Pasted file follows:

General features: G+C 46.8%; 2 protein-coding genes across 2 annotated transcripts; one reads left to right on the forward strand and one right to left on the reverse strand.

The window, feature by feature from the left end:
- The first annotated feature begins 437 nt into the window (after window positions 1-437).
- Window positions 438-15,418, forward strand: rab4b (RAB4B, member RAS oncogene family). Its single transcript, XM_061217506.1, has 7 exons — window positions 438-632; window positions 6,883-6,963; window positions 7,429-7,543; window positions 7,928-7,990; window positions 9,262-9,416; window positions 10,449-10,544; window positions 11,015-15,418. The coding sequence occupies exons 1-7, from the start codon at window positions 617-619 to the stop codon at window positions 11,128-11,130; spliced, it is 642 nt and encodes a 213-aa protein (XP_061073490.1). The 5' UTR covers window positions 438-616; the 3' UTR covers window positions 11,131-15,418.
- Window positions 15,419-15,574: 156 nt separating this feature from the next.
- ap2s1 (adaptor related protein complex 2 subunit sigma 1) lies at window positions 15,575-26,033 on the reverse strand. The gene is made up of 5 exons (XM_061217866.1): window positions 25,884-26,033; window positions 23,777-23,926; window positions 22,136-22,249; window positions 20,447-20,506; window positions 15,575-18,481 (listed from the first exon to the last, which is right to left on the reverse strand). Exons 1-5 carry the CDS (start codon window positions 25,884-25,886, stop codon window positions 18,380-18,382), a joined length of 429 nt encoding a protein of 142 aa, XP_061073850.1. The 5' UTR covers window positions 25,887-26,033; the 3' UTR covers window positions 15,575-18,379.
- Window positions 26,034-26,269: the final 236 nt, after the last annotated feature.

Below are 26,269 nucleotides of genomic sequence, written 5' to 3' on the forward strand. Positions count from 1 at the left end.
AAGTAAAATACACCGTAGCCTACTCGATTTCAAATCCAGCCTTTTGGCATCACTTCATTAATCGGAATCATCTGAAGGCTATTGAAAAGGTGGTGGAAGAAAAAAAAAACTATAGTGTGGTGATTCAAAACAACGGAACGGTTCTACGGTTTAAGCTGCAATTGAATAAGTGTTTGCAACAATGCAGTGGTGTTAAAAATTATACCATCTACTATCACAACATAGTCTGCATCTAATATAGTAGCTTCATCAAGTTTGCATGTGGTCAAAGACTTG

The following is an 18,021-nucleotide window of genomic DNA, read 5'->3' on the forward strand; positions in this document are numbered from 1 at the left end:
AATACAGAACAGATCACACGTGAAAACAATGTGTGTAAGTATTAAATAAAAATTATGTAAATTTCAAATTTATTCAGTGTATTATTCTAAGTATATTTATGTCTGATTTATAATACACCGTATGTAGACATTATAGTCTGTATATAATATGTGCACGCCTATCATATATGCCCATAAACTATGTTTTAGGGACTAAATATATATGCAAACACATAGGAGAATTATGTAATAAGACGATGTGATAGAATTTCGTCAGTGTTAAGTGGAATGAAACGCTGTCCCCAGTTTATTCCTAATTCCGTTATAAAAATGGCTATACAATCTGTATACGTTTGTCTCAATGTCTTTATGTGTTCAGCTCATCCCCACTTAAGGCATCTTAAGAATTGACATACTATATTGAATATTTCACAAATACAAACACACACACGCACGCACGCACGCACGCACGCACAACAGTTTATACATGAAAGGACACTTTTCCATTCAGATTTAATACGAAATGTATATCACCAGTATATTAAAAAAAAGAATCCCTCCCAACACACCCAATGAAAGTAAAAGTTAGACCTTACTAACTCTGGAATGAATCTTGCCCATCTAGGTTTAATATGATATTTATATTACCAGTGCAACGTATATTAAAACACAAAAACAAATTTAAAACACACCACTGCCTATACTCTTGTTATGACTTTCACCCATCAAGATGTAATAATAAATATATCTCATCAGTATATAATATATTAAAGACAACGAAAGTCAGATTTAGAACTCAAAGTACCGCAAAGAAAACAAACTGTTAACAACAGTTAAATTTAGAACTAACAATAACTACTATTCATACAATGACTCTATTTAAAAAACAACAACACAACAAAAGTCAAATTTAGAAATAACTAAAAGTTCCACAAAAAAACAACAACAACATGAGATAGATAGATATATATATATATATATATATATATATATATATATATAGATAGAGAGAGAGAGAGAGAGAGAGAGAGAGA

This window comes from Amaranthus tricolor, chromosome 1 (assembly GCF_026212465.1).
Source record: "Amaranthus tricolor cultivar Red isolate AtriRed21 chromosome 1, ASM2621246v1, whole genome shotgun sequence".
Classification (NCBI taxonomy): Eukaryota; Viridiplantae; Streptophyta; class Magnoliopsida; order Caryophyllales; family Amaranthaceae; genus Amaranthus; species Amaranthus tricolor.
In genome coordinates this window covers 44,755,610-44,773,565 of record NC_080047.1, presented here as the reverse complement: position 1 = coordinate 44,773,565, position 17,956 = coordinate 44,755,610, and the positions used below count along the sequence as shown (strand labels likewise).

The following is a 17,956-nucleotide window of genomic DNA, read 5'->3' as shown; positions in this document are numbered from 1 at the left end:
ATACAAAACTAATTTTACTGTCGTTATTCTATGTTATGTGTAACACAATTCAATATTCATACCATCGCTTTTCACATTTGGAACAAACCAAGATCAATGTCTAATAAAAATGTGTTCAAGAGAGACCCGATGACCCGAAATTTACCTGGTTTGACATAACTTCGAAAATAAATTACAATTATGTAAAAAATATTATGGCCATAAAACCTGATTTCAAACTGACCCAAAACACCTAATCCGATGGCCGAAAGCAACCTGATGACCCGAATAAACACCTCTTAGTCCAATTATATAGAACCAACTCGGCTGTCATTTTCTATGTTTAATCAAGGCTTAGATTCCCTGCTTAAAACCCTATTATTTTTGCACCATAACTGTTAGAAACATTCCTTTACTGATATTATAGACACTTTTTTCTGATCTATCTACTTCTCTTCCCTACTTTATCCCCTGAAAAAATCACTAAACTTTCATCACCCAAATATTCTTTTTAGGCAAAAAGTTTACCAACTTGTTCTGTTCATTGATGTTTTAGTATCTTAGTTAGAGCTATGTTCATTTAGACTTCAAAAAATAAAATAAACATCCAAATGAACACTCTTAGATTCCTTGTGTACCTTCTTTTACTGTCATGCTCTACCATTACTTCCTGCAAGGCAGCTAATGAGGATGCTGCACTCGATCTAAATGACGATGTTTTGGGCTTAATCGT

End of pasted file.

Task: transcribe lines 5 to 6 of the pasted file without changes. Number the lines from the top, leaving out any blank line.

- Window positions 15,419-15,574: 156 nt separating this feature from the next.
- ap2s1 (adaptor related protein complex 2 subunit sigma 1) lies at window positions 15,575-26,033 on the reverse strand. The gene is made up of 5 exons (XM_061217866.1): window positions 25,884-26,033; window positions 23,777-23,926; window positions 22,136-22,249; window positions 20,447-20,506; window positions 15,575-18,481 (listed from the first exon to the last, which is right to left on the reverse strand). Exons 1-5 carry the CDS (start codon window positions 25,884-25,886, stop codon window positions 18,380-18,382), a joined length of 429 nt encoding a protein of 142 aa, XP_061073850.1. The 5' UTR covers window positions 25,887-26,033; the 3' UTR covers window positions 15,575-18,379.